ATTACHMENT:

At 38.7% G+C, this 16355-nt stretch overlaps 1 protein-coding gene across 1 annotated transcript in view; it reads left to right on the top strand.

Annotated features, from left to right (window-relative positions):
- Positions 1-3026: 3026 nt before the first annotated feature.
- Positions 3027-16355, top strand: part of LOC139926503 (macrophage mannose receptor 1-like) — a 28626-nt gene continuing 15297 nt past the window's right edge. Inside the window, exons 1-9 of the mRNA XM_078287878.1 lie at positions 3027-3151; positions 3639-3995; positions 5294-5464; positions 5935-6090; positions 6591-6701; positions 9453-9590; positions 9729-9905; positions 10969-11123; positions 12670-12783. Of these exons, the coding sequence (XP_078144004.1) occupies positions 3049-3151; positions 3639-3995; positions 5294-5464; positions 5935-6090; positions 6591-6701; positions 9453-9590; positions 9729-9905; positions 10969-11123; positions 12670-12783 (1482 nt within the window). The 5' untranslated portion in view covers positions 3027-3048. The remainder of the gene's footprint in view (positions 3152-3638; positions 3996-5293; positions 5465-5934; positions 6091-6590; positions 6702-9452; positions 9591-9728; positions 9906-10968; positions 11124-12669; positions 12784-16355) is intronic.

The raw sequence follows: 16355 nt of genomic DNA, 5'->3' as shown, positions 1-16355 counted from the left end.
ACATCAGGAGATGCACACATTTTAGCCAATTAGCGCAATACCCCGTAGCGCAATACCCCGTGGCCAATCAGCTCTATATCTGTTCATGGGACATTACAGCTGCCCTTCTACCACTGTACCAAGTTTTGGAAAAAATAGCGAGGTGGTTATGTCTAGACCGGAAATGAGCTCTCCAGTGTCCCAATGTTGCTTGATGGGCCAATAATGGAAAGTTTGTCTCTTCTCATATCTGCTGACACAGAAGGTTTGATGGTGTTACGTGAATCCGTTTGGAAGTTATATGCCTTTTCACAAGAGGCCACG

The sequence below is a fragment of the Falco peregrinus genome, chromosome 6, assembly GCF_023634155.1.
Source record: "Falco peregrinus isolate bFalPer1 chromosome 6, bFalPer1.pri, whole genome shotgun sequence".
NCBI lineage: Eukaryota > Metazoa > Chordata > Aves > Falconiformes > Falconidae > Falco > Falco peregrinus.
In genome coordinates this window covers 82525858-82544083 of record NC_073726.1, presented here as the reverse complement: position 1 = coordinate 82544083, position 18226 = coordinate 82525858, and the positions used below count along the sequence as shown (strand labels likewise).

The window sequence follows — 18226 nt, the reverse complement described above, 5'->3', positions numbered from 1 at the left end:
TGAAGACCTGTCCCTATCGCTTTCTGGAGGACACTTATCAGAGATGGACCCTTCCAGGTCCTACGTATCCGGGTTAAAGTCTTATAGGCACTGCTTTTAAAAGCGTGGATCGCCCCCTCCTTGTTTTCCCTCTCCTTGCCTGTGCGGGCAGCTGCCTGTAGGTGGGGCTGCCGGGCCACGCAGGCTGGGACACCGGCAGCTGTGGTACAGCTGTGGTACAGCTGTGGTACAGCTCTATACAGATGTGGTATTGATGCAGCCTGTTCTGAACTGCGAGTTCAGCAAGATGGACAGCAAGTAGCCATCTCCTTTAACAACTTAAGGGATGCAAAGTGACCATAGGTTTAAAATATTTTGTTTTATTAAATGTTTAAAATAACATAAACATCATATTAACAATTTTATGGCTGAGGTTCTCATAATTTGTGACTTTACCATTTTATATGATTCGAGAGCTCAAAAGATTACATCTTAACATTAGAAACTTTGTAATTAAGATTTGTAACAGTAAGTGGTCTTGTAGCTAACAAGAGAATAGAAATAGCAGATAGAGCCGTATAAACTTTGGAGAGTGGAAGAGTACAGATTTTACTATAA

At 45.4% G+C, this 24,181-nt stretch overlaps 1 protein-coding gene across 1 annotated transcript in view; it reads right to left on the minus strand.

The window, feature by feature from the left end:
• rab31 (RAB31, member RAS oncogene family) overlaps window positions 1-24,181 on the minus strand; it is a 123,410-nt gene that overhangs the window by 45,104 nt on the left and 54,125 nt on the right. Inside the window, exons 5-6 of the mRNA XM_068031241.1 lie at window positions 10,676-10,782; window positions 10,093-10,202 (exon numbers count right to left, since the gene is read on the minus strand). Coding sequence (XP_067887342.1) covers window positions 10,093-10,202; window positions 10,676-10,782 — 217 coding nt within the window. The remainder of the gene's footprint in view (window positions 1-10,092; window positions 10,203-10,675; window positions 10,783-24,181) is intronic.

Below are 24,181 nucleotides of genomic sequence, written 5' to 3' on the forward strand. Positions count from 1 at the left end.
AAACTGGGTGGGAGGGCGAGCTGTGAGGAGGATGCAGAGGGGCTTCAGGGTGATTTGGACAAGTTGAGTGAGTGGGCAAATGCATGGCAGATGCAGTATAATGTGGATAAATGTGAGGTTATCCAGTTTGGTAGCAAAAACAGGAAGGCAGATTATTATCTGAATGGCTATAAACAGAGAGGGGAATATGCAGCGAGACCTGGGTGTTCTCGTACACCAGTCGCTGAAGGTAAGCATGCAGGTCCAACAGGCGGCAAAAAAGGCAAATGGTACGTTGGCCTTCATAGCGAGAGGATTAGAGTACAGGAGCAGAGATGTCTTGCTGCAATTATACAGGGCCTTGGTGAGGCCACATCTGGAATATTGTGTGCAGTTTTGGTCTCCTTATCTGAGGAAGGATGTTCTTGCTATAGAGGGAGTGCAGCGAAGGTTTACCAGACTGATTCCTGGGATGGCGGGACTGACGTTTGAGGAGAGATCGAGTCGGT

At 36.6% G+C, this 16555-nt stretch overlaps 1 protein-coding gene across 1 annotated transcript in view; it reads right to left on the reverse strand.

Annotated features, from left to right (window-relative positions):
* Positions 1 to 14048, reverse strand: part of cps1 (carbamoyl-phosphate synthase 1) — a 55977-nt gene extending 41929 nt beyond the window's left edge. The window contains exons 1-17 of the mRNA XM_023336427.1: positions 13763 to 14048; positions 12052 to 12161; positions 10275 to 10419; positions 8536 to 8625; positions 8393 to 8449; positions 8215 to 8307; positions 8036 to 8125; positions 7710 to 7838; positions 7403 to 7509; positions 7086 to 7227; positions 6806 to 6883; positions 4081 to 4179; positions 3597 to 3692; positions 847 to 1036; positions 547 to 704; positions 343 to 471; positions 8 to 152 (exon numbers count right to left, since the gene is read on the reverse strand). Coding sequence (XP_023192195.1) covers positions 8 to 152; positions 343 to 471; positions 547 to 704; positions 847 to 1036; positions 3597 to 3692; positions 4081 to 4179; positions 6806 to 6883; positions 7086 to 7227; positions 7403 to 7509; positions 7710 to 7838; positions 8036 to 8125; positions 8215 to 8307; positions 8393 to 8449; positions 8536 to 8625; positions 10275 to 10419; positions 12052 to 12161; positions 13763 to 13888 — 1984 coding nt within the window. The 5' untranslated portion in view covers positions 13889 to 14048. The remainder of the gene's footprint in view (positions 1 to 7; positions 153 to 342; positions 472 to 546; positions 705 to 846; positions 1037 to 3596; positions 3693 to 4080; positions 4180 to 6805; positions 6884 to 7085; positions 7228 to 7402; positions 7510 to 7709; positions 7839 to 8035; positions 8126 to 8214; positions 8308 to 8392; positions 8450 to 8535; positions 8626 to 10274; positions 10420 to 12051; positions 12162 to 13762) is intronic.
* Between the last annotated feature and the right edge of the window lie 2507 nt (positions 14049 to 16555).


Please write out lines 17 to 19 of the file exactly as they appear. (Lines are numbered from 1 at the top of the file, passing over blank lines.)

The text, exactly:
AAACTGGGTGGGAGGGCGAGCTGTGAGGAGGATGCAGAGGGGCTTCAGGGTGATTTGGACAAGTTGAGTGAGTGGGCAAATGCATGGCAGATGCAGTATAATGTGGATAAATGTGAGGTTATCCAGTTTGGTAGCAAAAACAGGAAGGCAGATTATTATCTGAATGGCTATAAACAGAGAGGGGAATATGCAGCGAGACCTGGGTGTTCTCGTACACCAGTCGCTGAAGGTAAGCATGCAGGTCCAACAGGCGGCAAAAAAGGCAAATGGTACGTTGGCCTTCATAGCGAGAGGATTAGAGTACAGGAGCAGAGATGTCTTGCTGCAATTATACAGGGCCTTGGTGAGGCCACATCTGGAATATTGTGTGCAGTTTTGGTCTCCTTATCTGAGGAAGGATGTTCTTGCTATAGAGGGAGTGCAGCGAAGGTTTACCAGACTGATTCCTGGGATGGCGGGACTGACGTTTGAGGAGAGATCGAGTCGGT

At 36.6% G+C, this 16555-nt stretch overlaps 1 protein-coding gene across 1 annotated transcript in view; it reads right to left on the reverse strand.

Annotated features, from left to right (window-relative positions):